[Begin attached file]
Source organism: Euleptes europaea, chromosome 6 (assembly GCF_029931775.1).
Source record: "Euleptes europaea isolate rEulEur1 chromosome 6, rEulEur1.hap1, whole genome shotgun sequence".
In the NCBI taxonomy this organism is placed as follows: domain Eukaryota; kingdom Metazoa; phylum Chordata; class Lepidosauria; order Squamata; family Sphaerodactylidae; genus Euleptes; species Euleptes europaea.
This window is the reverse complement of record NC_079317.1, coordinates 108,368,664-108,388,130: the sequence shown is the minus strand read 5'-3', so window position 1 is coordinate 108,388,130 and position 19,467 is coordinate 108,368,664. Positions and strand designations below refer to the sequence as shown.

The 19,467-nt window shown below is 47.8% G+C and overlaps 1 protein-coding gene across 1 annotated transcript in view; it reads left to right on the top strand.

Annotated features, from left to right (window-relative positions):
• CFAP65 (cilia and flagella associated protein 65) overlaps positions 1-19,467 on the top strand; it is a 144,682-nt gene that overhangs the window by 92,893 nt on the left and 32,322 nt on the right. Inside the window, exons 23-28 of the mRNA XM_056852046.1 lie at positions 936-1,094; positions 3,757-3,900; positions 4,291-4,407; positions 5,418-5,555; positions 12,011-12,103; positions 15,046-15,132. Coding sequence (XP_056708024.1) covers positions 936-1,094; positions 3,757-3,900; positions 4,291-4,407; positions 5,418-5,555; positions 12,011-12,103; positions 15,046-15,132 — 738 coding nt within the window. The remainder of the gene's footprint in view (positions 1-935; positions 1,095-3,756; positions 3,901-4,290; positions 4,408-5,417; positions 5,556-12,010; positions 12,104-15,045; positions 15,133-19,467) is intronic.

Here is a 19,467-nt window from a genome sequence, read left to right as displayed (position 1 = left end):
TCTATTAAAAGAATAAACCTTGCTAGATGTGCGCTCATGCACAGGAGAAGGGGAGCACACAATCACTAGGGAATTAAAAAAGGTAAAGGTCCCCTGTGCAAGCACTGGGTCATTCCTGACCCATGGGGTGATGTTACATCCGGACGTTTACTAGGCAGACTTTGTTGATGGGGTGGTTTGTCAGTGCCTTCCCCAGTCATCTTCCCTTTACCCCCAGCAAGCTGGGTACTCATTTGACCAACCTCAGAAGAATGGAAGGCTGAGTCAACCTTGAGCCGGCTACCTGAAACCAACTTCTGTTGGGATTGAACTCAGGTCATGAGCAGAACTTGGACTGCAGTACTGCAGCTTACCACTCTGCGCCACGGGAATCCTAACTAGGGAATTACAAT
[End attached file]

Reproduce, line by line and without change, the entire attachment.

Source organism: Euleptes europaea, chromosome 6 (assembly GCF_029931775.1).
Source record: "Euleptes europaea isolate rEulEur1 chromosome 6, rEulEur1.hap1, whole genome shotgun sequence".
In the NCBI taxonomy this organism is placed as follows: domain Eukaryota; kingdom Metazoa; phylum Chordata; class Lepidosauria; order Squamata; family Sphaerodactylidae; genus Euleptes; species Euleptes europaea.
This window is the reverse complement of record NC_079317.1, coordinates 108,368,664-108,388,130: the sequence shown is the minus strand read 5'-3', so window position 1 is coordinate 108,388,130 and position 19,467 is coordinate 108,368,664. Positions and strand designations below refer to the sequence as shown.

The 19,467-nt window shown below is 47.8% G+C and overlaps 1 protein-coding gene across 1 annotated transcript in view; it reads left to right on the top strand.

Annotated features, from left to right (window-relative positions):
• CFAP65 (cilia and flagella associated protein 65) overlaps positions 1-19,467 on the top strand; it is a 144,682-nt gene that overhangs the window by 92,893 nt on the left and 32,322 nt on the right. Inside the window, exons 23-28 of the mRNA XM_056852046.1 lie at positions 936-1,094; positions 3,757-3,900; positions 4,291-4,407; positions 5,418-5,555; positions 12,011-12,103; positions 15,046-15,132. Coding sequence (XP_056708024.1) covers positions 936-1,094; positions 3,757-3,900; positions 4,291-4,407; positions 5,418-5,555; positions 12,011-12,103; positions 15,046-15,132 — 738 coding nt within the window. The remainder of the gene's footprint in view (positions 1-935; positions 1,095-3,756; positions 3,901-4,290; positions 4,408-5,417; positions 5,556-12,010; positions 12,104-15,045; positions 15,133-19,467) is intronic.

Here is a 19,467-nt window from a genome sequence, read left to right as displayed (position 1 = left end):
TCTATTAAAAGAATAAACCTTGCTAGATGTGCGCTCATGCACAGGAGAAGGGGAGCACACAATCACTAGGGAATTAAAAAAGGTAAAGGTCCCCTGTGCAAGCACTGGGTCATTCCTGACCCATGGGGTGATGTTACATCCGGACGTTTACTAGGCAGACTTTGTTGATGGGGTGGTTTGTCAGTGCCTTCCCCAGTCATCTTCCCTTTACCCCCAGCAAGCTGGGTACTCATTTGACCAACCTCAGAAGAATGGAAGGCTGAGTCAACCTTGAGCCGGCTACCTGAAACCAACTTCTGTTGGGATTGAACTCAGGTCATGAGCAGAACTTGGACTGCAGTACTGCAGCTTACCACTCTGCGCCACGGGAATCCTAACTAGGGAATTACAAT